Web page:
Once this system is set up and works like you wish:
If there is someone 'nearby' who you trust, have him/her change the admin password.

[Note that if you do that last thing, depending on the filtering program, you may not even need to use separate Win accounts, just have that person change the program password.]

Additional note: Building stuff like this yourself is hard if you want to make it tamper-proof. It is not something you can do with a bit of Windows configuration.

Added 30 June:
Another method to store the password is to take a really complicated password that you can remember, write it on a piece of paper, and keep at a different location where you can't quickly get at it, e.g. at your work location.

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I'm definitely not looking to build this part of my system, that's for sure. The difficulty lies in figuring out how to limit my account without getting in the way of things I need to do, as a developer. Editing the question now with specifics as far as what it is I routinely need to do. – Crawford Comeaux Jun 29 '13 at 20:08
Internet filtering software does not necessarily force you into a non-admin account. I know many of these programs do, but ours did not. – Jan Doggen Jun 30 '13 at 17:44

Why don't you take a leaf out of Paul Graham's book and just disconnect from the internet completely on your work computer?

...set up a separate computer for using the Internet.

I now leave wifi turned off on my main computer except when I need to transfer a file or edit a web page, and I have a separate laptop on the other side of the room that I use to check mail or browse the web. (Irony of ironies, it's the computer Steve Huffman wrote Reddit on. When Steve and Alexis auctioned off their old laptops for charity, I bought them for the Y Combinator museum.)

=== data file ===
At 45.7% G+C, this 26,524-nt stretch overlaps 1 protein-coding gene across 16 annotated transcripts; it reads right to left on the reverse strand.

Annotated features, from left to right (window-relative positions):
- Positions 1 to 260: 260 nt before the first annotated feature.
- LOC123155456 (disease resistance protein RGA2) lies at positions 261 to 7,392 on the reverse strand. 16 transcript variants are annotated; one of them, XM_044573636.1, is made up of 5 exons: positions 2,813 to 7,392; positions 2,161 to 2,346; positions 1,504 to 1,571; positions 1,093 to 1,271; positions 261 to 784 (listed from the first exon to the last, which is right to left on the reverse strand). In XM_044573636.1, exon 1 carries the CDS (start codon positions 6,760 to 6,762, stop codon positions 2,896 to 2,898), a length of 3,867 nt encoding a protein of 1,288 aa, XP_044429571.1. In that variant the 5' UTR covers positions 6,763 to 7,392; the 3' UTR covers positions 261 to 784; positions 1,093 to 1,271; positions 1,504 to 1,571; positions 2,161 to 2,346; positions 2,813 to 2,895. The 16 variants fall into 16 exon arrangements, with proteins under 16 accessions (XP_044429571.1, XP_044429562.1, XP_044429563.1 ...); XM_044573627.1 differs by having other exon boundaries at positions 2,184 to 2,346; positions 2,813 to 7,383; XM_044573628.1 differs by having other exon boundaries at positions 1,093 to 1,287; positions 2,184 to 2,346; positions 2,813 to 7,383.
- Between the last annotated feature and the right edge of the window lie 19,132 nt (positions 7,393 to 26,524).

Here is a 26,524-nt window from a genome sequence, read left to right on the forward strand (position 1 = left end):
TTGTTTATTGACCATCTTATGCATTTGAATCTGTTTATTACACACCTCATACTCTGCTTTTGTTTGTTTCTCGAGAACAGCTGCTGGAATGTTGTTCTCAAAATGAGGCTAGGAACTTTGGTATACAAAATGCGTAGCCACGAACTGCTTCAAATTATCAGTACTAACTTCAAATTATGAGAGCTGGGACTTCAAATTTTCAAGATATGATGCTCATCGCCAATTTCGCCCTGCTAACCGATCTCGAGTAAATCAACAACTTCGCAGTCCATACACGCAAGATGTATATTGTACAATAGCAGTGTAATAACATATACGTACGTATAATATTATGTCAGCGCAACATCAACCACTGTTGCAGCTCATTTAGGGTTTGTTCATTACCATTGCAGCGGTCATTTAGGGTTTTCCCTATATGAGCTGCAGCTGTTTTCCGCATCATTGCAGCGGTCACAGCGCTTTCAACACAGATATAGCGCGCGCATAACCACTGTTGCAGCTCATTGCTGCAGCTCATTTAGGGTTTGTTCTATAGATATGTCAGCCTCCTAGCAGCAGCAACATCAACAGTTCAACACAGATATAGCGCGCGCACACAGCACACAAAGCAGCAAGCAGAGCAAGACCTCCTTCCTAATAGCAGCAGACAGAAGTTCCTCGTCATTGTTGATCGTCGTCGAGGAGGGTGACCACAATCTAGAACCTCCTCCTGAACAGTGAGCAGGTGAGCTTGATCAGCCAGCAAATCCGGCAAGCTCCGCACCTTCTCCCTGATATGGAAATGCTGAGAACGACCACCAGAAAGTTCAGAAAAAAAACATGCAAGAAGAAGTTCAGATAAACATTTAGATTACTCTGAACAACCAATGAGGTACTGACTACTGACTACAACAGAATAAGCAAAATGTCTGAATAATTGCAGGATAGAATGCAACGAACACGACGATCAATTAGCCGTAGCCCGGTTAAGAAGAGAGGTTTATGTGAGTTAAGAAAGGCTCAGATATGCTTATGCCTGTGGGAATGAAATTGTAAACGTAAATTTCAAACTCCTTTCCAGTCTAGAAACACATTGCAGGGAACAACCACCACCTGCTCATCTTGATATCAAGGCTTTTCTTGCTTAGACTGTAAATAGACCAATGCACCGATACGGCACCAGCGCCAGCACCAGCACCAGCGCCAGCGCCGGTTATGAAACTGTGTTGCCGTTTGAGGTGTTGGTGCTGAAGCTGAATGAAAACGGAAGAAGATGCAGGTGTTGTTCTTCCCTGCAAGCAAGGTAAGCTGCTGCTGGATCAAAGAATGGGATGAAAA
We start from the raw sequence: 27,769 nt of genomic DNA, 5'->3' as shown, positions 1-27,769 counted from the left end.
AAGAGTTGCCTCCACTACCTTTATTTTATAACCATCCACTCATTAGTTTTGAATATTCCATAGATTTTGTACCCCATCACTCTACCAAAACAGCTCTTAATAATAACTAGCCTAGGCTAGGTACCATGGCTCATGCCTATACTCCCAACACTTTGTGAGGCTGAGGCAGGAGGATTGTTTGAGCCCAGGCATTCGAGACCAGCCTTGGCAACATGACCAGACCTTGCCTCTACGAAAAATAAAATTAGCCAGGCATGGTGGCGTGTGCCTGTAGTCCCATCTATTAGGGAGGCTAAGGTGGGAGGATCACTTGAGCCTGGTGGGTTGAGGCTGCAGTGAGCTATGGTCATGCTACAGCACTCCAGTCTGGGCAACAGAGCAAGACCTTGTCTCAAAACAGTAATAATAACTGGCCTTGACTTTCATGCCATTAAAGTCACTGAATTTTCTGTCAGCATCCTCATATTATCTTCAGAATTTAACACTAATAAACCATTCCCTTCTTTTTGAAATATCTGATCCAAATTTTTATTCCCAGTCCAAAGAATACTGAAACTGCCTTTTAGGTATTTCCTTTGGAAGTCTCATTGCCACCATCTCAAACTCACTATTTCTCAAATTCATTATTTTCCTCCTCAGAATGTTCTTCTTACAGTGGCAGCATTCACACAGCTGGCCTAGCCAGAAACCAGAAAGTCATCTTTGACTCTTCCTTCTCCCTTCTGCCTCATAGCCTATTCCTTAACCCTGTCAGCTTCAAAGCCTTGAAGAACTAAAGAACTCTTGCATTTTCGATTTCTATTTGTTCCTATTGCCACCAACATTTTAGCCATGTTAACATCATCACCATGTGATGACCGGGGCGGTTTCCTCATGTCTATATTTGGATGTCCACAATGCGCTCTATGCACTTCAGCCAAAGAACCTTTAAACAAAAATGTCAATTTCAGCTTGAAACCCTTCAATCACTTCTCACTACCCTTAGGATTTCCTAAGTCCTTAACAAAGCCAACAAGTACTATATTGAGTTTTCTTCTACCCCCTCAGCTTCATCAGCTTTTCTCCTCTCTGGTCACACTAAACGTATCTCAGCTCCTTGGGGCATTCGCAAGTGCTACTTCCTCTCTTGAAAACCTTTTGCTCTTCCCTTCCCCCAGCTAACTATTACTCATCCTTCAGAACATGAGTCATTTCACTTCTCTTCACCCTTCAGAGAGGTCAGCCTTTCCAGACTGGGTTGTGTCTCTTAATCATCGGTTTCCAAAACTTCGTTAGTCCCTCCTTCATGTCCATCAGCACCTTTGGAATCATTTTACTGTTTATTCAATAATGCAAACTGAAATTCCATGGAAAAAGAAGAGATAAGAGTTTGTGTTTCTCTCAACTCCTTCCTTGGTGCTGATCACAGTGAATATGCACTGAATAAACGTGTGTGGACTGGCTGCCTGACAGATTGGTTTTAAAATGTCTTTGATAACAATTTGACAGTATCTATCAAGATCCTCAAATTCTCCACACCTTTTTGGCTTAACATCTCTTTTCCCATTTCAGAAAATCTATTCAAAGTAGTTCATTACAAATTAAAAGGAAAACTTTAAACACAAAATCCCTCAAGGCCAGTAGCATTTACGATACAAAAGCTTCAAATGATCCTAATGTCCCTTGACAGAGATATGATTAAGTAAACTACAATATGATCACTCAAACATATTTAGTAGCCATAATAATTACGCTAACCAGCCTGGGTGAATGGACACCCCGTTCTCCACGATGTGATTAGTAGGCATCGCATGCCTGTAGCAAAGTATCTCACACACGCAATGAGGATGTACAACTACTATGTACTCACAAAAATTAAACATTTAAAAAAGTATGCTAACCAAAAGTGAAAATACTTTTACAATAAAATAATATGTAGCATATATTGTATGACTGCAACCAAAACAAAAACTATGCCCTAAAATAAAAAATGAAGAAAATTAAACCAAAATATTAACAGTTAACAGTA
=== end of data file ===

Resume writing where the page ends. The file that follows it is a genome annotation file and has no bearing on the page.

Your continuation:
My rule is that I can spend as much time online as I want, as long as I do it on that computer. And this turns out to be enough. When I have to sit on the other side of the room to check email or browse the web, I become much more aware of it. Sufficiently aware, in my case at least, that it's hard to spend more than about an hour a day online.

And my main computer is now freed for work. If you try this trick, you'll probably be struck by how different it feels when your computer is disconnected from the Internet. It was alarming to me how foreign it felt to sit in front of a computer that could only be used for work, because that showed how much time I must have been wasting.

Wow. All I can do at this computer is work. Ok, I better work then.

I personally find that a bit extreme and use Leechblock instead just to limit the worst timesinking sites:

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Actually, thats a pretty clever idea. If you DO actually need some web based resource, you could always build an offline reference to them. A very extreme way is how richard stallman does it - using a script that fetches sites (though he seems to do it for privacy rather than distraction free workspaces) – Journeyman Geek Aug 29 '13 at 6:22
Or just go over to 2nd computer that does have internet access to look it up. I think the secret is to just raise the cost of procrastinating to the point that working is easier. – Matthew Lock Aug 29 '13 at 6:25